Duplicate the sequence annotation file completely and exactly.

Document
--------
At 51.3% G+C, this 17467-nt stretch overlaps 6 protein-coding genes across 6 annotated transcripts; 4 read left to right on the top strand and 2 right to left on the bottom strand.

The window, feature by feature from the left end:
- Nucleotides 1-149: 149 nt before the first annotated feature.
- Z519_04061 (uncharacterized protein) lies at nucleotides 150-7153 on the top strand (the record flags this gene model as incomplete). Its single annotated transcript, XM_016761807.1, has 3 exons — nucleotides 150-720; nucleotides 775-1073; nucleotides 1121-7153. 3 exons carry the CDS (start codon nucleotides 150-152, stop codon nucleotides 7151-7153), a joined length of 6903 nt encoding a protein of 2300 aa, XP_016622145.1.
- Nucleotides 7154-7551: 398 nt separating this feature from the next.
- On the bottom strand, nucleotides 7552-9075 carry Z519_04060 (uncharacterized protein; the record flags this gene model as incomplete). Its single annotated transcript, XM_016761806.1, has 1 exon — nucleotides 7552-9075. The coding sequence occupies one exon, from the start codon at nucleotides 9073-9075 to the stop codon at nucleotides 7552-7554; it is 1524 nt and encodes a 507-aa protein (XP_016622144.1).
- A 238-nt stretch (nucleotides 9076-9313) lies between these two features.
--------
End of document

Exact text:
At 51.3% G+C, this 17467-nt stretch overlaps 6 protein-coding genes across 6 annotated transcripts; 4 read left to right on the top strand and 2 right to left on the bottom strand.

The window, feature by feature from the left end:
- Nucleotides 1-149: 149 nt before the first annotated feature.
- Z519_04061 (uncharacterized protein) lies at nucleotides 150-7153 on the top strand (the record flags this gene model as incomplete). Its single annotated transcript, XM_016761807.1, has 3 exons — nucleotides 150-720; nucleotides 775-1073; nucleotides 1121-7153. 3 exons carry the CDS (start codon nucleotides 150-152, stop codon nucleotides 7151-7153), a joined length of 6903 nt encoding a protein of 2300 aa, XP_016622145.1.
- Nucleotides 7154-7551: 398 nt separating this feature from the next.
- On the bottom strand, nucleotides 7552-9075 carry Z519_04060 (uncharacterized protein; the record flags this gene model as incomplete). Its single annotated transcript, XM_016761806.1, has 1 exon — nucleotides 7552-9075. The coding sequence occupies one exon, from the start codon at nucleotides 9073-9075 to the stop codon at nucleotides 7552-7554; it is 1524 nt and encodes a 507-aa protein (XP_016622144.1).
- A 238-nt stretch (nucleotides 9076-9313) lies between these two features.